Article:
When Congress passed the Hawaiian Homes Commission Act of 1920, the native Hawaiian race was quickly vanishing. The legislation was a reaction to the large numbers of Hawaiians who had been forced off their lands when white businessmen moved to the islands during the early 1800s. The foreigners built sprawling pineapple and sugarcane plantations and imported a new working class to tend to them. The Hawaiians, meanwhile, receded to crowded urban zones where extrinsic diseases, for which they had no immunity, hacked away at their numbers. In 1778, when white men first set foot on the Hawaiian Islands, there were an estimated 683,000 full-blooded Hawaiians living there, according to the Pew Research Center. By 1919, that population was just 22,600. The Hawaiian Homes Commission Act attempted to combat the decline by creating a 200,000-acre land trust to serve as neighborhoods, farms, and ranches for those who could prove at least 50 percent Hawaiian ancestry.
“The Hawaiian race is passing,” testified Prince Jonah Kuhio Kalaniana’ole before the U.S. House of Representatives in 1920. “And if conditions continue to exist as they do today, this splendid race of people, my people, will pass from the face of the Earth.” A born royal and a delegate to Congress, Kuhio was the visionary sponsor of the law that established Hawaiian homesteading. Despite his fight for a lower blood quantum, the law specifies that Hawaiians are eligible to apply for 99-year land leases at $1 per year on the condition that they prove they are at least half-blooded Hawaiians. The law further stipulates that a homestead lease can be passed on to a leaseholder’s child or grandchild—so long as that heir can prove at least 25 percent Hawaiian ancestry.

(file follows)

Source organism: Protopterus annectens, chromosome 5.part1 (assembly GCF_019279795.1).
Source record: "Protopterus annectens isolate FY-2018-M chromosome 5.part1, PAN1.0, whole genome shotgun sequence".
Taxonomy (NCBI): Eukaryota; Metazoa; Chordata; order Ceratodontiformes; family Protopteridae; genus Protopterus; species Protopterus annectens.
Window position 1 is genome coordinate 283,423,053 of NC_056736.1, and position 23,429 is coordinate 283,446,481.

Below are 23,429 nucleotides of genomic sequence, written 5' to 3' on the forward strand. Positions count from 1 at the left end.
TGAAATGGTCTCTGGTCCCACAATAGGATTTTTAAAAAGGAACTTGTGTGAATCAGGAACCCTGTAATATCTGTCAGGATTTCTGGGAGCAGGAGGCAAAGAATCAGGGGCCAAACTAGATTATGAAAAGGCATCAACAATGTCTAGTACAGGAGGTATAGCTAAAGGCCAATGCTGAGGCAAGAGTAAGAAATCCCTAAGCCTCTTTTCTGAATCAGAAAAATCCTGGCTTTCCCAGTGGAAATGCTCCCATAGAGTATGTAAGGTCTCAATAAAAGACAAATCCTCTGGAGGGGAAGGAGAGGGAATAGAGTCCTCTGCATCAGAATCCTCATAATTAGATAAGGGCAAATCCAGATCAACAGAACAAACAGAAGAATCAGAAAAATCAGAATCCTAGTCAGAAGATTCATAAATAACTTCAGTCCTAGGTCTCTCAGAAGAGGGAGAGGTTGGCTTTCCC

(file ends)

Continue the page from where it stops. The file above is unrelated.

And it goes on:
But that was nearly 100 years ago. Today, incentivizing a race of people to preserve bloodlines by offering them free property seems, well, anachronistic. It is also likely in part why, on Friday, the U.S. Department of the Interior announced a pathway for the Native Hawaiian community to create its own unified government, one that could initiate a discrete relationship with the U.S. federal government. “The United States has a long-standing policy of supporting self-governance for native peoples,” said Interior Secretary Sally Jewell. “Yet, the benefits of the government-to-government relationship have long been denied to native Hawaiians, one of our nation’s largest indigenous communities.” The native Hawaiian population is in fact on the upswing, nearing 300,000. But that figure includes mixed-race residents, which makes it all the more unclear as to how—or when—any sovereign Hawaiian leadership that does arise would affect the land-trusts issue.
In the meantime, as the homestead communities age, the land leases are passing into the hands of the third and fourth generations, and some families are finding that a slow dilution of the Hawaiian blood pool means they must face the impending forfeiture of the land they have called home for decades. Fewer and fewer homesteading descendants have the minimum 25 percent Hawaiian-blood requirement to keep the land within their family lineages. Those folks have just two options: They can sell any improvements made to the property, such as a house, to the state agency that manages the trust lands, or they can sell them to any half-blooded Hawaiian. In either case, thousands of would-be homesteaders in the post-millennial generation will have to move.